Precious Remedies Against Satan’s Devices has a less-than-enticing title for this former charismatic. I almost passed over it, thinking it was of the school of pentecostal theology that loves to attribute everything to the devil and battle principalities and get zinged up about spiritual warfare and its accompanying thrill. But then I saw the edition: Puritan Paperbacks. The Puritans don’t go in for empty emotional hype, and their theology is solidly biblical. If they’re talking about Satan, I want to hear what they have to say, because I know it will be driven by Scripture. I was not disappointed.
Thomas Brooks is an earnest, passionate author, deadly serious and sparing no effort or source to persuade and plead with his readers. His method is to lead off with one of Satan’s devices (some lie that Satan seeks to impress upon us) and then show the reader various ways to combat that particular device (the remedies).
I appreciate his emphasis on the mind as pivotal in combating Satan’s lies and temptations; almost every remedy consists of reminding the reader of a biblical truth and urging us to think on it, to consider it, to soak in it. This is just one of the places where pentecostal devil theology and the Puritans part ways. Instead of giving us a magic mantra or special prayer-language or tactic to battle the powers of darkness, Brooks simply shines the light of Scripture. And light, after all, is what dispels darkness — not our straining efforts or hyped-up spiritual experiences, but the simple, clear, perfect Word of truth.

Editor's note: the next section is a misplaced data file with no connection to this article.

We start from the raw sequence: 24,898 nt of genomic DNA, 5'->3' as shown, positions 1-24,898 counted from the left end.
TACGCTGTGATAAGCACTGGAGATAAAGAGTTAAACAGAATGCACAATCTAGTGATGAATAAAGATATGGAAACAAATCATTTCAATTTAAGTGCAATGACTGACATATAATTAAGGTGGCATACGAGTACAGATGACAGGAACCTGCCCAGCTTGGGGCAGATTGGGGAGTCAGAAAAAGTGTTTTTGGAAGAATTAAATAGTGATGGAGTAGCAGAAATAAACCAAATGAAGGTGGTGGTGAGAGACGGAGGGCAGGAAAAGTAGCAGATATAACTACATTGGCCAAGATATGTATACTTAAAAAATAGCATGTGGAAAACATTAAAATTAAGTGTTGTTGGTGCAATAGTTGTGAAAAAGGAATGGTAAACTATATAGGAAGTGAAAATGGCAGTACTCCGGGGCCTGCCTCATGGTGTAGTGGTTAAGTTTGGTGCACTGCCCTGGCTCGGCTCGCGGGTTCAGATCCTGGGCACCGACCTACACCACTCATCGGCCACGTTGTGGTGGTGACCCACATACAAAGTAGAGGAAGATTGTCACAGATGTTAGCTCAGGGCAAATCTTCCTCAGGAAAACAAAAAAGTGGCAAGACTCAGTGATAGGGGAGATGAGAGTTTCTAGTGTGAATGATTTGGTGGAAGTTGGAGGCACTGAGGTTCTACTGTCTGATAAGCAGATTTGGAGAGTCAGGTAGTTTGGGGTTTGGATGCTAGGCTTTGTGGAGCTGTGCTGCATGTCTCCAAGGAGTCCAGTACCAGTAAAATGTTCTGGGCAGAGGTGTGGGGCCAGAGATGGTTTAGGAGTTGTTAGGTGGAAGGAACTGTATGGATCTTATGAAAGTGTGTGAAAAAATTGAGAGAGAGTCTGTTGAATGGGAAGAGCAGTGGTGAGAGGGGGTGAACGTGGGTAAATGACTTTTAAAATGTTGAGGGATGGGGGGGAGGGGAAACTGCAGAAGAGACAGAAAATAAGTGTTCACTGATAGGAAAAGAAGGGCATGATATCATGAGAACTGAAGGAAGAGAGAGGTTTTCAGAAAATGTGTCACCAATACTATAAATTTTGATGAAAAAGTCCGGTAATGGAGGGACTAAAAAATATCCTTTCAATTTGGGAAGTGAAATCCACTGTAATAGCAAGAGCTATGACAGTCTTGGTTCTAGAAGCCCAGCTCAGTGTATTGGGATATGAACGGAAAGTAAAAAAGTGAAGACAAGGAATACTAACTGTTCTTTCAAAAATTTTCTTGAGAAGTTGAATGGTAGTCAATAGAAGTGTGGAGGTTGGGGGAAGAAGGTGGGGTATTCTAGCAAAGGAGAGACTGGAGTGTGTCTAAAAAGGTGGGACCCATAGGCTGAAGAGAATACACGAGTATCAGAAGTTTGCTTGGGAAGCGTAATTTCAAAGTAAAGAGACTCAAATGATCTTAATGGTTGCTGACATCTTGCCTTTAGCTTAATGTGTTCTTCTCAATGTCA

Not that there aren’t limits to Brooks’s thinking; some of his examples and similes are less than convincing and read like farfetched folklore. It usually happens when he appeals to some natural phenomenon or generally accepted tale that comes off awkwardly to a modern reader. Thankfully, the meat of his work is biblical and therefore timeless.
Brooks is fond of quoting “wise heathens” in his footnotes, such as Zeno and Seneca. They can say true things, even though they didn’t know Christ! It shows how broadminded the Puritans really were, even as they walked the straight and narrow. The free use of truth, real biblical truth, from pagan authors’ words shows a breadth of thinking and outlook often unattributed to Christian authors of such unbending theology and purpose.
Very soon after starting the book, I decided to read it with a notebook in hand to capture all the particularly pithy and true quotes. I quickly realized I’d be writing down half the book or more. I had to stop and just let myself read and chew, consider and ponder, reread and savor.
I love that Thomas Brooks, who died in 1680, can be a pastor and shepherd of my soul hundreds of years later. That he really is, as he signs himself in the foreword, “Thy soul’s servant in every office of the gospel.”